Is the BHAA one of the running world’s best-kept secrets? It’s cheap, friendly and professionally organised (… plus, they do a mean post-race barm brack), writes Carl O’Brien
Yesterday, on a balmy Tuesday evening, more than 200 elite and not-so-elite athletes gathered in Dublin’s Phoenix Park to run a 5km trail run.
It was one of the 20 or so race meetings organised each year by the Business Houses Athletics Association, a voluntary organisation which has been on the go for more than three decades.
The cost for members? Just a tenner. For non-members? Fifteen quid. And what do you get? A professionally organised race and chip timing. But, much more importantly, there’s the friendly atmosphere, mountains of sandwiches, barm brack and prizes for dozens of competitors of all abilities.
The aim of the association is to promote inter-firm athletics and encourage those who want to enjoy a more sociable type of sport. But it’s also open to anyone of any ability who just wants to take part in a well-organised run.
“What’s unique here is the ethos,” says Susan Walsh, who offers lyrical race commentary from a loudspeaker, attached to the BHAA’s disctintive yellow Land Rover. “It’s not about winning or being second or third. What’s more important is you’re encouraging your work-mates to get out and run.”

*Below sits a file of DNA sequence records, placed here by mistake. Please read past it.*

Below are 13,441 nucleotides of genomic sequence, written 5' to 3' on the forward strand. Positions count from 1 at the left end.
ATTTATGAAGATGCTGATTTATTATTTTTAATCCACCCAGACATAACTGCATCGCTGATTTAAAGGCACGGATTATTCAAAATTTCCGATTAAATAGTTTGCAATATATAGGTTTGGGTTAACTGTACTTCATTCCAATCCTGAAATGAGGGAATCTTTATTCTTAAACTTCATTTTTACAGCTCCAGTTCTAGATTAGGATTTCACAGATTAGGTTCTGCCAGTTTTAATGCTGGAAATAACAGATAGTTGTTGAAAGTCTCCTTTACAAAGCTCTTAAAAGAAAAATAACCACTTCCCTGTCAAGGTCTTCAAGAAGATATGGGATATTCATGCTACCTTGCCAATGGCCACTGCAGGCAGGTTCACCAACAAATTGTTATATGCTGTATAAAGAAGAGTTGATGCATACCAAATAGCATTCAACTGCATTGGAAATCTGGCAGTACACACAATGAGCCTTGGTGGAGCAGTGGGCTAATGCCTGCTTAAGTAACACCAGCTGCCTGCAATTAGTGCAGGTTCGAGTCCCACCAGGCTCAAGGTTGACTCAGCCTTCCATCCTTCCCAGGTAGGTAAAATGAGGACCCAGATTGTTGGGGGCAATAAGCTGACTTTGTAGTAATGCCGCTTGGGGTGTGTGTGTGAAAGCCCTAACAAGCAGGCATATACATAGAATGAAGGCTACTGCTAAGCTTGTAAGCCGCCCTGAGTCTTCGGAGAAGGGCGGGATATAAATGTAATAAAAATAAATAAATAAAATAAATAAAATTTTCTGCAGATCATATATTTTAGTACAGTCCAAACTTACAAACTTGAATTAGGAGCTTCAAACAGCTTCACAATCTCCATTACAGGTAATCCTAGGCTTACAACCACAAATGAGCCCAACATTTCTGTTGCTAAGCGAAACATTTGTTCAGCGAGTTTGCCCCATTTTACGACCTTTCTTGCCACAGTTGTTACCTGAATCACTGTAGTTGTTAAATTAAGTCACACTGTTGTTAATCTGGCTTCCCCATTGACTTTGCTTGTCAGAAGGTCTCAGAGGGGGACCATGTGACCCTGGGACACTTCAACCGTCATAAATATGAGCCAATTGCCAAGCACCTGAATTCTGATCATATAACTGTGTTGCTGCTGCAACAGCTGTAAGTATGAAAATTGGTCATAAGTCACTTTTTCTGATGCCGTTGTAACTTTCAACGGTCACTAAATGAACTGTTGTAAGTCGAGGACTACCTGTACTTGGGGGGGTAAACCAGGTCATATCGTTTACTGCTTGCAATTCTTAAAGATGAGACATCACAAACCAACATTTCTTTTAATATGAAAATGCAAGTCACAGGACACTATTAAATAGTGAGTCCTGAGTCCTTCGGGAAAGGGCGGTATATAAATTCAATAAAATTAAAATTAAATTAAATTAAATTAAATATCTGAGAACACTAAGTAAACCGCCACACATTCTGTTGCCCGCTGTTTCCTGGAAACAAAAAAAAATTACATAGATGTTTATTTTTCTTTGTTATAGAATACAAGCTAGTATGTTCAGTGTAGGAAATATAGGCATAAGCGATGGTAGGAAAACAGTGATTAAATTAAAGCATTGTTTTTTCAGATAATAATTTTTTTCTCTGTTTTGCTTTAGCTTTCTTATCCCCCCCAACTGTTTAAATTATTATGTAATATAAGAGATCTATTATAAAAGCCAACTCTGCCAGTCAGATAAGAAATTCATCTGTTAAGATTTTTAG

There are all shapes and sizes, from wiry vertans to buxom beginners, in a range of kit ranging from sleek lyrca to baggy shorts.
Lots of running events these days are attracting huge entries. But Walsh is puzzled at the mass appeal of some of these major races, which tend to be considerably more expensive.
“You’re competing in an anonymous race, yet you’ve got these smaller, friendlier races, you have the cup of tea, a chat and brack afterwards – we absolutely have to have the brack!” she jokes.
The BHAA’s races vary over the course of the year: cross-country in winter, road races and beach runs in the summer, with the odd venture into track running.
Last night’s race was organised by the Irish Prison Service (the air, inevitably, was thick with prison-related jokes… first prize? An overnight stay in Wheatfield…) took runners through an obstacle course of tree roots and low lying branches, along with a challenging ravine for good measure.
The next event – a 5km road race – will be organised by volunteers linked to Dublin City Council. Most races take place within the greater Dublin area, with occasional forays to Meath and Kildare. The BHAA in Cork also organises races around the county.
Walsh says anyone is welcome to join the association, or just come along on the day.
“We’re not fussy about what you wear or what you look like. This is for everyone,” says Walsh. “This is like a community: you get to know the people over time. Everyone is welcome.”